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FCA’s Pacifica Hybrid could be harbinger for Ram hybrid pickup
Tom Quimby | July 17, 2017
Chrysler Pacifica Hybrid with Waymo self-driving technology.
Chrysler Pacifica Hybrid with Waymo self-driving technology.

The 2017 Chrysler Pacifica Hybrid, a plug-in hybrid electric vehicle or PHEV, has been making some waves in the mini-van segment for its low emissions and impressive fuel savings, but it’s also attracting attention from fleets as Hard Working Trucks learned recently.

The Pacifica Hybrid, the nation’s first hybrid mini-van, hit the road in April. In its recent June sales report, FCA reported that sales for Pacifica had skyrocketed 59 percent over June 2016.

While FCA didn’t divide those figures into hybrid and non-hybrid sales, it’s still a big attention-getter and more than likely confirmation that the brand’s dual-fuel van is catching on—and not just with soccer moms.

“Fleet sales have just started so only one order—to a company in the hi-tech industry—has shipped,” said Ralph Kisiel, FCA’s sales and dealer network media relations manager.

So we know that Google’s Waymo put 500 self-driving Pacifica Hybrids to work in Phoenix carting around plenty of people who signed up online for its trial runs. Waymo has been working closely with FCA and plans on adding 500 more hybrid vans to its autonomous program. It will be interesting to see if the vehicles begin taking on delivery jobs.

Talk about high-tech mobility with broad appeal. Instead of hitting the metro areas and going after green-minded urbanites or anyone who wants a ride, FCA and Waymo are hitting the suburbs big-time where busy, appreciative and talented families thrive. Positive headlines keep coming for Pacifica Hybrid in the Southwest, including recent news that the vans passed tough Death Valley heat tests. Such news continues to attract orders—and not just from the suburbs.

“We have orders from the commercial sector and from government,” Kiesel said. “Early interest in the hybrid has been from companies in the hi-tech, utilities, hospitality, and window replacement industries, to name a few.”

Kisiel said fuel savings is not the biggest draw for the Pacifica Hybrid, and it’s still too early to tell if upfitters will really start poking and prodding.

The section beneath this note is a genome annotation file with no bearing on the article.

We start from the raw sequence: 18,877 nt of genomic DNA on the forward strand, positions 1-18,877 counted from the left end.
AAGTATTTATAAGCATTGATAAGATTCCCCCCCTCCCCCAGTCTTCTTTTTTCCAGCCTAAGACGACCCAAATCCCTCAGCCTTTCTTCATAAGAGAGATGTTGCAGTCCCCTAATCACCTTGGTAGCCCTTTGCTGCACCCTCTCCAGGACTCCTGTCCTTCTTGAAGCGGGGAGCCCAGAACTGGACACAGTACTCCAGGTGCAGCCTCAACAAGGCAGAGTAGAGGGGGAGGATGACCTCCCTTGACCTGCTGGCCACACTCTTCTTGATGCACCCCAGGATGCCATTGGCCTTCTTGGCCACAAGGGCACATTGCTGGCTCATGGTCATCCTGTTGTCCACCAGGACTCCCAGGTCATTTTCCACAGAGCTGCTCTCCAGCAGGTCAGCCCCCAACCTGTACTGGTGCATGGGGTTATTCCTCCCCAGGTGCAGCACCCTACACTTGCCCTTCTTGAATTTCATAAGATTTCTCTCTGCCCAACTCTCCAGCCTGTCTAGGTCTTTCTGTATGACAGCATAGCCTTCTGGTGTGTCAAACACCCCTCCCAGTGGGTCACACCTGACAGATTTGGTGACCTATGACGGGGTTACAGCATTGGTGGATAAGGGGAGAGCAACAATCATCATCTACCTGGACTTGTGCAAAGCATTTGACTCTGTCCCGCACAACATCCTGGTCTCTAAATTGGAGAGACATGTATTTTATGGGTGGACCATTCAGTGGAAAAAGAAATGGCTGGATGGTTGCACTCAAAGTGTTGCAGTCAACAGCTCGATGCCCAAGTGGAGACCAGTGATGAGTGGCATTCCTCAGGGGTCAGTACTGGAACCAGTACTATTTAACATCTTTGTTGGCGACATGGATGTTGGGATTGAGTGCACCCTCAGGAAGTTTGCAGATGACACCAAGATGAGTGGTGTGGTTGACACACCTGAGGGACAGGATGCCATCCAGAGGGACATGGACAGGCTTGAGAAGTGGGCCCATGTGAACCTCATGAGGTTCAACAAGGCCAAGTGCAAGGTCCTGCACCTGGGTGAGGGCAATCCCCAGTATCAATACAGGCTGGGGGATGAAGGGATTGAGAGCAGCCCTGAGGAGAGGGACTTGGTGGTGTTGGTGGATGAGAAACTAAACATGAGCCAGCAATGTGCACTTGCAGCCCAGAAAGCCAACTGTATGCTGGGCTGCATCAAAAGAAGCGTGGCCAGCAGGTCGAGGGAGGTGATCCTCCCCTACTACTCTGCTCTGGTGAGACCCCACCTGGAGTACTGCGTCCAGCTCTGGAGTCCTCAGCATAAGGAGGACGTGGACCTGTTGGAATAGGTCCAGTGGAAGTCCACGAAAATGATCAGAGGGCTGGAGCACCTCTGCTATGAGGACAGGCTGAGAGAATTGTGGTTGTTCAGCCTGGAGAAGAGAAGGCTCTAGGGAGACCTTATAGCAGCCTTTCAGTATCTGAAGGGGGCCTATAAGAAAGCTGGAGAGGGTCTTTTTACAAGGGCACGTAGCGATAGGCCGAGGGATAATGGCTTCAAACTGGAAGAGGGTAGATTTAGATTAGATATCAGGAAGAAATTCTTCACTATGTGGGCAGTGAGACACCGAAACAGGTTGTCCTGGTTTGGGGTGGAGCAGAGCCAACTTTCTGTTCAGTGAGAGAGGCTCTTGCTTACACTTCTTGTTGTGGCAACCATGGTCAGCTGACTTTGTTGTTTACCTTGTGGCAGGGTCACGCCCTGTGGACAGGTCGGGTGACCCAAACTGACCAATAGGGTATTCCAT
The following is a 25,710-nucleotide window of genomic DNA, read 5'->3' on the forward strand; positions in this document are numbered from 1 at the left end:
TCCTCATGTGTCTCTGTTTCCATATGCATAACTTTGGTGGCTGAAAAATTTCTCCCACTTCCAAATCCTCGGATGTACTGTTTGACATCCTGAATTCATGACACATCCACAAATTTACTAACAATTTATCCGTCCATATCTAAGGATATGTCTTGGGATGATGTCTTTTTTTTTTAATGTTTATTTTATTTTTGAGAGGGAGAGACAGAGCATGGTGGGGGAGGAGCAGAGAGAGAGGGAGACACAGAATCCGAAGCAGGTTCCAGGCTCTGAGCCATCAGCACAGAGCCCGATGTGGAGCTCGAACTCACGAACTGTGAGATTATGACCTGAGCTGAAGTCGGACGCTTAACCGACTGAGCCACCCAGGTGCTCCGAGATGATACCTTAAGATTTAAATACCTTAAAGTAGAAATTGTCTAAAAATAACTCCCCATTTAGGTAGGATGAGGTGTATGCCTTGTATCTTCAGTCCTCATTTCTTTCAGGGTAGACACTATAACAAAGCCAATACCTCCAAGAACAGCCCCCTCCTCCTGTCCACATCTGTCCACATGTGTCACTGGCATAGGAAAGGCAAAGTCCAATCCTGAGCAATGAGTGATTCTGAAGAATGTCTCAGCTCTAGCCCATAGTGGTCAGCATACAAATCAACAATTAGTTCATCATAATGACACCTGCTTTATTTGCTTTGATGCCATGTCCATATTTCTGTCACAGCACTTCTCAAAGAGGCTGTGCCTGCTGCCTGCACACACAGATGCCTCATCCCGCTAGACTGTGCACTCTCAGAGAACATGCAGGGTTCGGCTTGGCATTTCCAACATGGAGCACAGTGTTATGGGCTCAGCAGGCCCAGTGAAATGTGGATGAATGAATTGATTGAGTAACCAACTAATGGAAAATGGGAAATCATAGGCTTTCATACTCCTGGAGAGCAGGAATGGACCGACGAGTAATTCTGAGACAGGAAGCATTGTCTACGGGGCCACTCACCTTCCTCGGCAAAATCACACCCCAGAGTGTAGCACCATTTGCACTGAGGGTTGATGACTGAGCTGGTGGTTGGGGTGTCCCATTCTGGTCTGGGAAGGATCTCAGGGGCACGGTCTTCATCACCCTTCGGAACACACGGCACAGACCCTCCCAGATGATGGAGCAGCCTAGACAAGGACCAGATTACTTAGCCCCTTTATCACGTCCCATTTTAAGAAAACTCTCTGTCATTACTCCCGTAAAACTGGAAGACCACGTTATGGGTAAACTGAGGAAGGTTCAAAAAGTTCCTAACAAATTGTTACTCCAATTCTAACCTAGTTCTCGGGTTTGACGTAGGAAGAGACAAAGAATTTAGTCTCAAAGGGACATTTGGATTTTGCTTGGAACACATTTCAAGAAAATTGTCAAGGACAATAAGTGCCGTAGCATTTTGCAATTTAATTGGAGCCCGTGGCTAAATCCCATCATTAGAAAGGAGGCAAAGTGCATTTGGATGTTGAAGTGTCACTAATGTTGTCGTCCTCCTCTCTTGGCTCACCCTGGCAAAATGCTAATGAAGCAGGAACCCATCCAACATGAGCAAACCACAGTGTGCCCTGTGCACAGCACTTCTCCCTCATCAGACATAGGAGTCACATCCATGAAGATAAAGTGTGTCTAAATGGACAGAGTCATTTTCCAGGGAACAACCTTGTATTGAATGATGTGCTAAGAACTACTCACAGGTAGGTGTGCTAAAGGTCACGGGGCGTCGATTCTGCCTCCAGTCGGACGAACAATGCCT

“MPG is always a big draw for the commercial sector, but based on our field sales team feedback, the main point of interest for PHEV appears to be the ‘green’ factor,” he said. “As for upfitters, I suspect there are not many involved with PHEV at this early stage since most commercial customers appear primarily interested in using the vehicle for people movement.”

To date, the Pacifica Hybrid is the largest hybrid offered by any OEM in the U.S. Its curb weight of 4,943 pounds easily exceeds the max curb weight of a 2017 Chevy Colorado by nearly two hundred pounds.

The dimensions aren’t too far off either. A Colorado, depending on the configuration is anywhere from 212-225-inches long, 74-77-inches wide and 70-72-inches high. The Pacifica Hybrid is 204 inches long, 80 inches wide and 70 inches high.

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When the Pacifica Hybrid’s V6 kicks in, it provides up to 260 horsepower. Only one of three engines offered for the Colorado offers more ponies: the 3.5-liter V6 at 308 horsepower.

So, it’s intriguing…Mike Manley, head of Ram, said last year that getting back into the midsize pickup segment presented “a big opportunity for the brand.” Others agree, I’m sure. So, why not sweeten the deal by offering a hybrid powertrain in a midsize pickup?

Ford plans to roll-out a hybrid F-150 in 2020, and its midsize Ranger will be making its re-debut next year.

Ram could get a leg up by offering a PHEV midsize truck. Better yet? A diesel hybrid. Hino offers one in its 195h cabover. Put one in a mid or full-size truck and see what happens. It will help win over conventional motor heads. You’ve got the best of both worlds: big torque numbers with diesel paired up with even bigger torque in electric.

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An electric powertrain provides huge amounts of torque—so much that it will burn way too much rubber if not properly governed. So, you’ve got to lead with that kind of capability to win over skeptics.

And that’s where I get concerned.

Unlike its non-hybrid sibling, FCA does not recommend that the Pacifica Hybrid be used for towing. So, it may be that FCA does not have a hybrid powertrain ready for a pickup. Or maybe it does tucked away in the skunk works.

I’m sure hoping for the latter.

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